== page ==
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Ann Thorac Surg. 1999 Oct;68(4):1513-6.

Open versus endoscopic saphenous vein harvesting: wound complications and vein quality.

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Cardiovascular Surgery Associates SC, Milwaukee, Wisconsin 53215, USA.



The saphenous vein is an important conduit for coronary artery bypass grafting. Wound complications from traditional open vein harvesting occur often. Minimally invasive endoscopic saphenous vein harvesting may decrease wound complications. Vein quality may be an issue with endoscopic harvesting.


We reviewed 568 patients who had bypass grafting and saphenous vein harvesting either endoscopic (group A, n = 180) versus open (group B, n = 388). Both groups were demographically similar and management identical. Wound complication was defined by the need for intervention and included lymphocele, hematoma, cellulitis, edema, eschar, and infection. Multiple vein segments were obtained from 8 patients, 4 from each group, and examined histologically.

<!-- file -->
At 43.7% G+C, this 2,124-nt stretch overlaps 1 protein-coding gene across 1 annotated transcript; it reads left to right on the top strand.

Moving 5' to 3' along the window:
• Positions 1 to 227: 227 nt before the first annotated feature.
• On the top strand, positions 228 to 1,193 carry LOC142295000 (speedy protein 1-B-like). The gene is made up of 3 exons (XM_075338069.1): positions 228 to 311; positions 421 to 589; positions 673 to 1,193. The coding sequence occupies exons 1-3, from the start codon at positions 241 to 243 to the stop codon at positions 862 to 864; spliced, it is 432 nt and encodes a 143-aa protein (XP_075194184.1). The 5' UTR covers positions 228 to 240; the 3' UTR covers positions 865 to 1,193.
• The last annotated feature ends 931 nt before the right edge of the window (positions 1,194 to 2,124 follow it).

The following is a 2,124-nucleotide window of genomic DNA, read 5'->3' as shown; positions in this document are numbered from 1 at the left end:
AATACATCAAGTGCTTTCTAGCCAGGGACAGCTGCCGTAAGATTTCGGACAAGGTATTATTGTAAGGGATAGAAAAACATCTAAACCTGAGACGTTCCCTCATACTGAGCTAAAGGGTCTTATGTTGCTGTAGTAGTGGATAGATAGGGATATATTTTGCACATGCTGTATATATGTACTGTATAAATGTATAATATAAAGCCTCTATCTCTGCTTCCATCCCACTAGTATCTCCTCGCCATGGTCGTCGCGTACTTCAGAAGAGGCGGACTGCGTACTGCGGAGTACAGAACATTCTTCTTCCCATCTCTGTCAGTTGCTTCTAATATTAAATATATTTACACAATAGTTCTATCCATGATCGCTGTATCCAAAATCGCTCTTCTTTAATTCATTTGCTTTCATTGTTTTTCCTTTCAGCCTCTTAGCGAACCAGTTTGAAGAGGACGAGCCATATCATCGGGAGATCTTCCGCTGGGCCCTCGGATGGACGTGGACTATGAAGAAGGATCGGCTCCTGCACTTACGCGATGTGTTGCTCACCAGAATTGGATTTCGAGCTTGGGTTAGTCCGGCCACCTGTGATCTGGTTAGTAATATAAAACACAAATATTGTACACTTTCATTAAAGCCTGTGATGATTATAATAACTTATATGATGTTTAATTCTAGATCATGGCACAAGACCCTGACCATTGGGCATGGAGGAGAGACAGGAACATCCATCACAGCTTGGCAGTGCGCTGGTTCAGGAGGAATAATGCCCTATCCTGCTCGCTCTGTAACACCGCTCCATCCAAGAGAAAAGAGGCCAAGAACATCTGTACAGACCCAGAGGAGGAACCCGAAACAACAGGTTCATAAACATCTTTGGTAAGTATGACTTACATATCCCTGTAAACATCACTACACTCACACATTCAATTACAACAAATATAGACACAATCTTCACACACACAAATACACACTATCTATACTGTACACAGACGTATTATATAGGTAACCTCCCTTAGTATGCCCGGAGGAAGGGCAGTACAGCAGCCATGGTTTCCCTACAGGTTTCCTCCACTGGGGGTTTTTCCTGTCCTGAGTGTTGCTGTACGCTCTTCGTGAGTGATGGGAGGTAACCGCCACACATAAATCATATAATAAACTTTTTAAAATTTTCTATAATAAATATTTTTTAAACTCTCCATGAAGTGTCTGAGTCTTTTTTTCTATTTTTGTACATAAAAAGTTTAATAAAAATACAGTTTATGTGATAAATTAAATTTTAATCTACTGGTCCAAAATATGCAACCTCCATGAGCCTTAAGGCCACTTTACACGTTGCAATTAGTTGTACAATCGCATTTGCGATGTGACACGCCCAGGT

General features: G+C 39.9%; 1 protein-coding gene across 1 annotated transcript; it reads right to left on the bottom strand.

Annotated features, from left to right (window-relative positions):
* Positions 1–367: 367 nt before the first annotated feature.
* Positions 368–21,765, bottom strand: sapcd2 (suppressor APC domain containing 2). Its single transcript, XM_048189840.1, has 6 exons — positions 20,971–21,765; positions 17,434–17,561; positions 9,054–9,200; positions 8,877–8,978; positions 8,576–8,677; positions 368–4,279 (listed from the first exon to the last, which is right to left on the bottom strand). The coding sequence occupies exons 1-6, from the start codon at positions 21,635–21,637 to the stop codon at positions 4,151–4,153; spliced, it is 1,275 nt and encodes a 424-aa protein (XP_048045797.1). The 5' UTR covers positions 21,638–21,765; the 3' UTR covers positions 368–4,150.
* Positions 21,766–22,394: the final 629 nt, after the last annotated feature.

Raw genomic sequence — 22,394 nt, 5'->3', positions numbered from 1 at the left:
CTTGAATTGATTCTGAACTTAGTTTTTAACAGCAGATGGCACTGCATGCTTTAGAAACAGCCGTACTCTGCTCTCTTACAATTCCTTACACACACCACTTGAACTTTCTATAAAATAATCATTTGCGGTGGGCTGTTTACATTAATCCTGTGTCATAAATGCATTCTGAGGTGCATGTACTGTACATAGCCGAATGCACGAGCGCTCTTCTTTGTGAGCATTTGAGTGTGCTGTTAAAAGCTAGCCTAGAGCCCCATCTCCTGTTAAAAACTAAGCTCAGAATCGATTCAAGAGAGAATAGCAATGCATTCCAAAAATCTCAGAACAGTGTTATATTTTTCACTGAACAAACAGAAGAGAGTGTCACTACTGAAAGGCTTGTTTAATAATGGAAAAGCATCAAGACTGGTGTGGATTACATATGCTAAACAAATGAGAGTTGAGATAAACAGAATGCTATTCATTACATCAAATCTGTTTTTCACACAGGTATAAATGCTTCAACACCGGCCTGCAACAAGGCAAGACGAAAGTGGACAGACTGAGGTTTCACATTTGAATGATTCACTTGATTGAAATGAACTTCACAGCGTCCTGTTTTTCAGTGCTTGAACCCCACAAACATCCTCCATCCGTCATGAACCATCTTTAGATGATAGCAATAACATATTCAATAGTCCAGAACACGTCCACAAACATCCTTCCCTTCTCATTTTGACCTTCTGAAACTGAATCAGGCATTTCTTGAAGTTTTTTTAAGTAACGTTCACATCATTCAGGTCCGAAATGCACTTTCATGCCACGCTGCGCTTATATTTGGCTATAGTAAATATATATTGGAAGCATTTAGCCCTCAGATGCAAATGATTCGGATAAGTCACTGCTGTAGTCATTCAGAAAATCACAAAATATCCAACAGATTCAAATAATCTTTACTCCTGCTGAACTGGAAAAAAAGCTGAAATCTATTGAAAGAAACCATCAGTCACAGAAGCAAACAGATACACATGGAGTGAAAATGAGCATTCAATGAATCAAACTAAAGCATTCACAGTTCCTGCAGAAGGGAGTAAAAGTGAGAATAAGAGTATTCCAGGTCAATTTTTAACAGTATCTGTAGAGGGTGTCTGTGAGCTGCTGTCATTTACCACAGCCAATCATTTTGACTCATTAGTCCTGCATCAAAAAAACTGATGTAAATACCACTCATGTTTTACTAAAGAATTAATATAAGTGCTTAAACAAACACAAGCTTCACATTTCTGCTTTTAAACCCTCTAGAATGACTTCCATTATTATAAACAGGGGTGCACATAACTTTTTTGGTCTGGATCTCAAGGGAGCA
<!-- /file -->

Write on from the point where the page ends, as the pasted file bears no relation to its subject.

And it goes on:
Wound complications were significantly less in group A (9/180, 5%) versus group B (55/388, 14.2%), p value equal to or less than 0.001. Open harvesting (p< or =0.001), diabetes (p< or =0.001), and obesity (p< or =0.02) were risk factors for wound complication by univariate analysis. By multiple logistic analysis, open harvesting (p< or = 0.0007) and diabetes (p< or =0.0001) were independent risk factors for wound infection. Histologic evaluation of vein samples showed that there was no difference between the groups and vascular structural integrity was maintained.


Endoscopic saphenous vein harvesting was associated with fewer wound complications and infections. Vein quality was not adversely effected because of endoscopic harvesting.

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